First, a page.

FIGURE 4
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Figure 4. (A) Scattergram (median ± IQR) of serum AMH (pmol/L) in eumenorrheic women and in women with oligo/amenorrhea. Groups were compared by the Mann-Whitney U test. Women with oligomenorrhea/amenorrhea had statistically significant higher serum AMH. ****P < 0.0001. (B) Scattergram (median ± IQR) of total AFC in eumenorrheic women and in women with oligo/amenorrhea. Groups were compared by the Mann-Whitney test. Women with oligo/amenorrhea had higher AFC than eumenorrheic women. **P < 0.01. (C) Receiver Operating Characteristic (ROC) curves for the prediction of oligo/amenorrhea using serum AMH (pmol/L) and AFC. (D) Frequency of oligomenorrhea increased with category of AMH per antral follicle (serum AMH value divided by total antral follicle count) when compared by univariate logistic regression (P = 0.001). The odds of oligomenorrhea was increased by 1.9-fold (95% CI 0.9–4.1) in those with AMH per antral follicle 1–2 pmol/L, and 6.7-fold (95% CI 2.5–19.9) in those with AMH per antral follicle >2 pmol/L compared to those with an AMH per antral follicle <1 pmol/L.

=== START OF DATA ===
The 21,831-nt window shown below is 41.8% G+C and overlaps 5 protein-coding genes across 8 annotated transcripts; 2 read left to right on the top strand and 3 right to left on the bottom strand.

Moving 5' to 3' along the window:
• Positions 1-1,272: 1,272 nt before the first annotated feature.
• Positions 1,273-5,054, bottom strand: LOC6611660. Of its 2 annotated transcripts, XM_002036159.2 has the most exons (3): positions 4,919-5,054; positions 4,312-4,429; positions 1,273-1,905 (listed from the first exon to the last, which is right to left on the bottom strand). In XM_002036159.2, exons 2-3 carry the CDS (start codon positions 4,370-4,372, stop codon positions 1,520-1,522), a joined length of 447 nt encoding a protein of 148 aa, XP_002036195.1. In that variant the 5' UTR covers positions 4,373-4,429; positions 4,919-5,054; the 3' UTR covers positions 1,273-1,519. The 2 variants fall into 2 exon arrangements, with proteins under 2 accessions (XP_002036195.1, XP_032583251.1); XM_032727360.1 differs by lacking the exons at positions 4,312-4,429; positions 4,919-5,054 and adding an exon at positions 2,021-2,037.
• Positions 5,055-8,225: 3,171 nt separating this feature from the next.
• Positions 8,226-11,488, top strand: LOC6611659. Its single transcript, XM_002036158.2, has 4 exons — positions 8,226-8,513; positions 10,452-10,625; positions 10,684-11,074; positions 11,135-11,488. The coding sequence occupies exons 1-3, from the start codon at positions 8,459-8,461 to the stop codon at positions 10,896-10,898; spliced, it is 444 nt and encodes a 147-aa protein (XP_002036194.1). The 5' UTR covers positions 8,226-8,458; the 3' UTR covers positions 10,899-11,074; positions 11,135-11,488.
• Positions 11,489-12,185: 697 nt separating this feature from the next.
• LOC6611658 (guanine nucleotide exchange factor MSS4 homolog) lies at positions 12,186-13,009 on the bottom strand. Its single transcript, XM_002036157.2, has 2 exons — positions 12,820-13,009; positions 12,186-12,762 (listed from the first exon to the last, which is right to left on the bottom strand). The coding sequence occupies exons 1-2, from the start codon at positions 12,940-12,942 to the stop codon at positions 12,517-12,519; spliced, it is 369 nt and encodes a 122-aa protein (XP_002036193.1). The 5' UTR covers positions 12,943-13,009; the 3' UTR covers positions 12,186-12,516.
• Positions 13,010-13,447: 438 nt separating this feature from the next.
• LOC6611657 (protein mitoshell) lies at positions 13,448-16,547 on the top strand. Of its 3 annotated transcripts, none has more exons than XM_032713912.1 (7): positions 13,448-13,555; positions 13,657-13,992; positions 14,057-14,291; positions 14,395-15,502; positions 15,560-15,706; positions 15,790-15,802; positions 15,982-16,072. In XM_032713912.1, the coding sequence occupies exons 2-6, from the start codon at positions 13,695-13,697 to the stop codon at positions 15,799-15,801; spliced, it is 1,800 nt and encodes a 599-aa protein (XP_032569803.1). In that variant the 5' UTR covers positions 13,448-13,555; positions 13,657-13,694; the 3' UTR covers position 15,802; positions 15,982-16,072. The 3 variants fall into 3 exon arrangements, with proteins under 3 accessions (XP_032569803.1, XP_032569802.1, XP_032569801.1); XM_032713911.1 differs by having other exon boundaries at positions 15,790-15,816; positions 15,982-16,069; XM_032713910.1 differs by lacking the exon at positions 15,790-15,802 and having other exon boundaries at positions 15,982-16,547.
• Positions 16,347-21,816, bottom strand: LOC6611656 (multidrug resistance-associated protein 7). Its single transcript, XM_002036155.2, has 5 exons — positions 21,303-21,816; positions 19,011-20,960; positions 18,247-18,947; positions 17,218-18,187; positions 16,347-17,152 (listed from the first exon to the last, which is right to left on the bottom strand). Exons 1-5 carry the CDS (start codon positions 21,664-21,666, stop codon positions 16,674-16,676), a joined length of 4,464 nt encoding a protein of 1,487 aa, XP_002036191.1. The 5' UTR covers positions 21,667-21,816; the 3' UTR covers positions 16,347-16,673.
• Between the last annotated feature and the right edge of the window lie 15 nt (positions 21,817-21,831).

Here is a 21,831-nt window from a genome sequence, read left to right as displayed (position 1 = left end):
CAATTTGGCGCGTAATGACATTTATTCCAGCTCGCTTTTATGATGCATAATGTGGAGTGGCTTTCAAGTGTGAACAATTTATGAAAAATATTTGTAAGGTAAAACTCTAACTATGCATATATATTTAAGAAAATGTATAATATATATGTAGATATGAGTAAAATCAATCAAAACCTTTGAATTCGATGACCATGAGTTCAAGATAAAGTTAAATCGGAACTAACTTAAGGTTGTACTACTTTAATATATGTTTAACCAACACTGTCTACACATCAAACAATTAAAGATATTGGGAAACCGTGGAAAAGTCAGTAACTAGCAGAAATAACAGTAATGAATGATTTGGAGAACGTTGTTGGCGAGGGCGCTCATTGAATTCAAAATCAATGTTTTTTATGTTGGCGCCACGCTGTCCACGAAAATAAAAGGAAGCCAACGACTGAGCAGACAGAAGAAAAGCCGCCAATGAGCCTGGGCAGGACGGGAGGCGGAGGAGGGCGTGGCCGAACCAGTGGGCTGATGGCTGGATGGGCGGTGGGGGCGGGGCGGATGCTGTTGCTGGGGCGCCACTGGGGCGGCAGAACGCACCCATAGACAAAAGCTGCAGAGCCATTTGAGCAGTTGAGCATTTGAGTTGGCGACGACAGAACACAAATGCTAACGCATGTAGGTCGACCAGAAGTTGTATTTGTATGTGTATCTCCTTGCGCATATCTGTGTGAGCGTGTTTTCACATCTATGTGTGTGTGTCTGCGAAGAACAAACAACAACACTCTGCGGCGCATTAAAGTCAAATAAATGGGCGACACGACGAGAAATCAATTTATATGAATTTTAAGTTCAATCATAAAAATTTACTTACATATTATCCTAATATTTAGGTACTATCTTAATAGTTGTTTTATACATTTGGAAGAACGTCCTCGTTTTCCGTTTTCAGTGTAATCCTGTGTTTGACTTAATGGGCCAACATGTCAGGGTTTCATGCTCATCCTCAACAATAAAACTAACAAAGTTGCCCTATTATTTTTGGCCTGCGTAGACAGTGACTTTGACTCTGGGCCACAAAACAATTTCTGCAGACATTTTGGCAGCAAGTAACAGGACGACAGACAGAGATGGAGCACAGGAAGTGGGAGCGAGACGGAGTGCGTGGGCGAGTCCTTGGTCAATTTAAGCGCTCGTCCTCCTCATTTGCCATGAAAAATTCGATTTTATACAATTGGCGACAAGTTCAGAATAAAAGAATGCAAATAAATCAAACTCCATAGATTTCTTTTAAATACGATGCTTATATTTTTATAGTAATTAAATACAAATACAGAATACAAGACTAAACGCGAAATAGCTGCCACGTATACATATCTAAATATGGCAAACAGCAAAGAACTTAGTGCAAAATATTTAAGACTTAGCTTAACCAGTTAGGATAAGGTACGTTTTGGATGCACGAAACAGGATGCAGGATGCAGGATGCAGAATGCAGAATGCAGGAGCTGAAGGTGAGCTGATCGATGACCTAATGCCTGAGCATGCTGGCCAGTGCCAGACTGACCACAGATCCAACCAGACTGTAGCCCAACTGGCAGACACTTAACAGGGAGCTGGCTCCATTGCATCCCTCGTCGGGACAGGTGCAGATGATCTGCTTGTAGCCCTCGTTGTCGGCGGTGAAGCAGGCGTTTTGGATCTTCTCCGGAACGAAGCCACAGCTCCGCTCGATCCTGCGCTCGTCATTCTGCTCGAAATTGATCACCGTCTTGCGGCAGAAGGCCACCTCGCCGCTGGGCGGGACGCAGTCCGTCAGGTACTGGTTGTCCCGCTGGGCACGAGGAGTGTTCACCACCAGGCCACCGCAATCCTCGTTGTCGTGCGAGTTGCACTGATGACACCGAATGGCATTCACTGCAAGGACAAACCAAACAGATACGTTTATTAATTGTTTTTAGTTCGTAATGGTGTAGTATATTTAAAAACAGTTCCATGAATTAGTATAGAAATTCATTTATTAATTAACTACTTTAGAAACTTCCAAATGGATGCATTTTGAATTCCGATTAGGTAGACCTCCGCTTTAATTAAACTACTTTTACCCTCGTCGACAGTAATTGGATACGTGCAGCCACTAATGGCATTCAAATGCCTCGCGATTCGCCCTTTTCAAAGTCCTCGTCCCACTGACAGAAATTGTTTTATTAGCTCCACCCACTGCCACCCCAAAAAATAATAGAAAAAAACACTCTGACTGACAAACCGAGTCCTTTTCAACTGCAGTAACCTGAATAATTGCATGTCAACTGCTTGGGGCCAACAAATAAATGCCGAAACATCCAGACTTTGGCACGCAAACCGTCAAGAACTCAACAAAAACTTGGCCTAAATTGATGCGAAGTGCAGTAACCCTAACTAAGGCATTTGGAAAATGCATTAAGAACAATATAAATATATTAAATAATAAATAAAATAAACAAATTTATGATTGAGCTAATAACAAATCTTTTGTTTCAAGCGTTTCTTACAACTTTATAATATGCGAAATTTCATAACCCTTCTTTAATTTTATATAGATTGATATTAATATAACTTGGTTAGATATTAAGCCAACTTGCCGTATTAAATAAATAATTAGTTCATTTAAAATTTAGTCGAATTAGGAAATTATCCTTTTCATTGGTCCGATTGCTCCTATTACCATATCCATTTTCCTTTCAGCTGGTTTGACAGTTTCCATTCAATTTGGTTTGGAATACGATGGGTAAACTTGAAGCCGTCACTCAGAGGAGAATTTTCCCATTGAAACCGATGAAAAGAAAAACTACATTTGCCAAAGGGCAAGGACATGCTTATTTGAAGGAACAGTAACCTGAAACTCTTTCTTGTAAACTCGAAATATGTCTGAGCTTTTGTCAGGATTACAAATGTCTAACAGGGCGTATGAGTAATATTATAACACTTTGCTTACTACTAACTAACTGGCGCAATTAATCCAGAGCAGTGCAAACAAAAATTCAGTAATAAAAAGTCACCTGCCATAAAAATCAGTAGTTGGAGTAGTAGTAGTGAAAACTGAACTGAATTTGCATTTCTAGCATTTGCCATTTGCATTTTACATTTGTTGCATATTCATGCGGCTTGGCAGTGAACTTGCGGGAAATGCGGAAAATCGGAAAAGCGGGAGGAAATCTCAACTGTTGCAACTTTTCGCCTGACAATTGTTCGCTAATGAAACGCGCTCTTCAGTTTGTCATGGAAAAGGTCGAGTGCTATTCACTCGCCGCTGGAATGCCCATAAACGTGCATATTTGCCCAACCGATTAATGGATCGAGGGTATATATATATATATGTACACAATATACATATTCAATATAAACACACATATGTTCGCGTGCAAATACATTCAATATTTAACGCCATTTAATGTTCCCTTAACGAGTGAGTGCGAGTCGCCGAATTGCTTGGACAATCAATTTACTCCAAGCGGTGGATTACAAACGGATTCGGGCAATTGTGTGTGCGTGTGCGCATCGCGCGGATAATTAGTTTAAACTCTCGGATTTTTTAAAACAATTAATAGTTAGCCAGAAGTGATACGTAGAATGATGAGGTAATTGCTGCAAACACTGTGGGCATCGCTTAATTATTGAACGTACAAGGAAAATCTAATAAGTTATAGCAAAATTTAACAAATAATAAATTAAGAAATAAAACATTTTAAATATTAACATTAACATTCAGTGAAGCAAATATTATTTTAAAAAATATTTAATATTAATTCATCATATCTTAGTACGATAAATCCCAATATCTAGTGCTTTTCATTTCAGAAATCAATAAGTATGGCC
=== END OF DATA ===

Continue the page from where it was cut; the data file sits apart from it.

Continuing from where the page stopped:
PCOS Diagnosis

In the present cohort, 97 of 182 (53.5%) patients had PCOS by the Rotterdam criteria and 75 of 182 (41.2%) by the new international criteria (2). Menstrual disturbance was present in none of the women without PCOS and 60% of women with PCOS by Rotterdam criteria. Whereas, 8.4% of woman without PCOS and 65% of women with PCOS by the new international criteria had menstrual disturbance. Women with either eumenorrheic or oligo/amenorrheic PCOS had higher serum AMH levels than women without PCOS diagnosed by either Rotterdam criteria or by the new International criteria (Supplementary Table 1). Whilst AMH was higher in women with oligo/amenorrheic PCOS than in women with eumenorrheic PCOS (P < 0.009), AFC did not significantly differ (P>0.3) (Supplementary Table 1). Presence of one PCO morphology ovary defined by Rotterdam criteria had 100% sensitivity and 43.7% specificity to diagnose PCOS, as compared with 47.6% sensitivity and 71.0% specificity if PCO was defined by the international criteria.